///Enzyme HDAC3 Shown To Play Key Role In How Endometriosis Causes Infertility

Enzyme HDAC3 Shown To Play Key Role In How Endometriosis Causes Infertility

The Centers for Disease Control and Prevention estimates that roughly 6.1 million women in the United States have some degree of difficulty getting pregnant. This equates to about 10% of the female population between the ages of 15 and 44.

There are many possible reasons why a woman might struggle to become pregnant or to remain pregnant and bring the baby to full term. Doctors, researchers, and fertility specialists continue to look for ways to improve these numbers for aspiring mothers and couples who wish to start a family.

The journal Translational Medicine published a study that looked at how the chronic condition, of endometriosis, can affect a woman’s reproductive organs. This includes how it can contribute to fertility problems as well as lead to infertility.

Statistically, between 30-to-50 percent of women with endometriosis are infertile. Yet until recently, the exact mechanism that is responsible has remained unclear. Research studies based out of the United States and South Korea carefully studied 21 samples from women who are infertile due to endometriosis. They found that the endometrium, which is the inner lining of the uterus was low in a key enzyme known as HDAC3.

HDAC3 primarily helps with gene regulation as well as expression. Any time there is a deficiency in this important enzyme it disturbs the genetic process for supporting a pregnancy.

With this key information in hand, the researchers generated female mice with low levels of HDAC3. Upon closer examination, they found implantation failure, which essentially means that the fertilized egg simply could not attach or otherwise implant itself in the uterine wall.

Causes And Symptoms of Endometriosis

The chronic condition of endometriosis can develop when the cells that line the uterus start to emerge in other parts of the body, such as the pelvis.

Common symptoms of endometriosis often include pelvic pain, abdominal bloating, bowel discomfort, exhaustion, irregular bleeding during menstruation, and vaginal muscle spasms. General discomfort can also affect mood, as well as making it difficult to sleep.

In the study, the researchers noted that determining the HDAC3 mechanism and its impact on fertility may likely open up intervention options for patients where endometriosis has been a clear obstacle for pregnancy.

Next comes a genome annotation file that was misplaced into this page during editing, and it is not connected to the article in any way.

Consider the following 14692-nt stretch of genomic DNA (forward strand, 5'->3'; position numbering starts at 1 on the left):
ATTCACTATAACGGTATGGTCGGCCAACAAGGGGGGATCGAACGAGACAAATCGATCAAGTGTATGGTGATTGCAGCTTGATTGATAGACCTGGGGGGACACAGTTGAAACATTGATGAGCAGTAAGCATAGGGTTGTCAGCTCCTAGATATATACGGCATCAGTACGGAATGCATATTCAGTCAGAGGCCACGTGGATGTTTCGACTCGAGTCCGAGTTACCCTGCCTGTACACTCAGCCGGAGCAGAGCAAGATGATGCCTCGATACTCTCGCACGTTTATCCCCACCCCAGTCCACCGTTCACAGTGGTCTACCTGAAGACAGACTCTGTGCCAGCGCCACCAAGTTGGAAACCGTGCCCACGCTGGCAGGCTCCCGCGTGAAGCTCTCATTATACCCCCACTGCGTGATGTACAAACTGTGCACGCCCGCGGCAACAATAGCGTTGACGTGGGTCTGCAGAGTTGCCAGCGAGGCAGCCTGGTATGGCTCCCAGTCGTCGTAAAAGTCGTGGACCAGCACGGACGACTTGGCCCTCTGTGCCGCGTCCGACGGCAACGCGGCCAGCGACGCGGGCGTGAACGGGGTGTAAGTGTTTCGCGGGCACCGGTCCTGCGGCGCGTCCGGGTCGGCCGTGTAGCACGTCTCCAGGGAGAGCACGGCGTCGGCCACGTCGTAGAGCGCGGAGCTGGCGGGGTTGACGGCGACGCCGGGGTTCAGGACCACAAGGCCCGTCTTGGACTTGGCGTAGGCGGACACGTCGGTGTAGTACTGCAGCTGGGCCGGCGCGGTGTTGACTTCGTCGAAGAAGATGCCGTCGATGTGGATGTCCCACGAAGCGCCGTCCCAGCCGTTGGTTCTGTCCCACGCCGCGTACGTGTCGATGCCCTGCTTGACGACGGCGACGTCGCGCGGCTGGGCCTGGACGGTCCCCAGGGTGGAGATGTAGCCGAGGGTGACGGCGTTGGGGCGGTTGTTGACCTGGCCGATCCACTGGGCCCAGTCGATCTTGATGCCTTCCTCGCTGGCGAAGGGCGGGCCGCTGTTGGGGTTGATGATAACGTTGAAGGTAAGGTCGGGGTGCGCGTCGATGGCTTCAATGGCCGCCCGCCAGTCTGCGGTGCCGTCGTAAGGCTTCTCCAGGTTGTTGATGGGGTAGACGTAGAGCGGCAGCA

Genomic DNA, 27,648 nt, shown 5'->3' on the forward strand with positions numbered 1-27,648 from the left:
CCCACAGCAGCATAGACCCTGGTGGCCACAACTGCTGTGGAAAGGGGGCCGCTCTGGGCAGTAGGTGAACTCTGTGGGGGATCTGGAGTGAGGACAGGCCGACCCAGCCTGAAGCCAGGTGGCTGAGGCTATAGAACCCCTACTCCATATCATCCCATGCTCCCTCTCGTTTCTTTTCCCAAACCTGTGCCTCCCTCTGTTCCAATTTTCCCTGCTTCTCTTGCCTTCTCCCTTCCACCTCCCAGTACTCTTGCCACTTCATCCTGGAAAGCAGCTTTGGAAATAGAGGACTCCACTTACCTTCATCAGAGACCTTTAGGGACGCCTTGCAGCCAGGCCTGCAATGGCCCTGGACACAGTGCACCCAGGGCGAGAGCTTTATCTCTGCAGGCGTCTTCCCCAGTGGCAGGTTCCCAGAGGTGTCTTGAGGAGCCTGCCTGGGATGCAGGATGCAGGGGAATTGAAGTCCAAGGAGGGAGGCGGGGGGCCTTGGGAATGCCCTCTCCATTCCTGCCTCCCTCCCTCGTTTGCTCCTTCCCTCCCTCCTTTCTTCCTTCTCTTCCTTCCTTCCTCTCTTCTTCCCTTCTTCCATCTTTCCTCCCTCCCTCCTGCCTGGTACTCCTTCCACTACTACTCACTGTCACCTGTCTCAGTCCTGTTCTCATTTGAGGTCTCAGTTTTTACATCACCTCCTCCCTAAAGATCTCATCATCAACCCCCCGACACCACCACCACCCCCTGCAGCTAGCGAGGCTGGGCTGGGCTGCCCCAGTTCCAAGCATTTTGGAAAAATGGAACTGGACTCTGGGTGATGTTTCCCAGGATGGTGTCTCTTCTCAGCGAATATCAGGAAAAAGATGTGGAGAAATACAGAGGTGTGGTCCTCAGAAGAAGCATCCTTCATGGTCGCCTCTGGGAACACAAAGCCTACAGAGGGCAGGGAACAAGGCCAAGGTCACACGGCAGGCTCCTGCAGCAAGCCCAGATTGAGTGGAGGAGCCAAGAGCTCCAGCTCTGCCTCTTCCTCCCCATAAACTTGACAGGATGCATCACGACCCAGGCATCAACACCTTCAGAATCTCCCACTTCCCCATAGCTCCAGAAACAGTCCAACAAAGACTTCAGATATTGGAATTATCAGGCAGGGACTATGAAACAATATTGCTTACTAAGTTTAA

The obstetrician and fertility specialist, Dr. Joseph Sgroi, from the Federal Council of Royal Australia as well as the New Zealand College of Obstetricians and Gynecologists, noted that the research also indicates that epigenetic medicine may also be used to treat infertility connected to endometriosis complications.

The Promise Of Epigenetic Treatments

Epigenetic medicine works differently from pharmaceuticals in that it attempts to treat disease and conditions by switching on or switching off specific genes that are responsible for regulating bodily functions. In the past epigenetic treatments have largely been used to treat certain forms of cancer. With increasing success rates, the United States Food and Drug Administration has even approved epigenetic treatments for things like T cell cutaneous lymphoma and multiple myeloma.

Dr. Sgroi believes that epigenetic research opens up the possibility of future medical therapies which may likely be able to help women who are with endometriosis. It could then improve their fertility rates as well as help in developing medical therapies that can replace traditional laparoscopic procedures that have been used in the past to remove endometriosis implants from the body.

Dr. Sgroi further noted that the research contributes to the understanding of the implantation process. This information extends beyond patients with endometriosis, as it provides knowledge of the uterine lining conditions that are required for a successful pregnancy.

This has the potential to have a major impact on In Vitro Fertilization treatments in the future. IVF largely focuses on stimulating and harvesting viable eggs, then fertilizing them outside the body. They are then introduced to the uterus. While there are other treatments that can also help improve the chances of successful implantation, much of it is largely up to the woman’s own body.

In a case where endometriosis is a factor, being able to treat it through epigenetics could significantly increase the chances of implantation. Further treatment strategies might also be needed to reduce the risk of miscarriage and allow the woman to carry the fetus to full term.

While there currently is no clear-cut treatment plan for addressing the impact of endometriosis on infertility, new research certainly helps hold up hope for future options.

Source – Buzzfeed

By |2019-01-23T10:40:41+00:00January 16th, 2019|Blog, News|0 Comments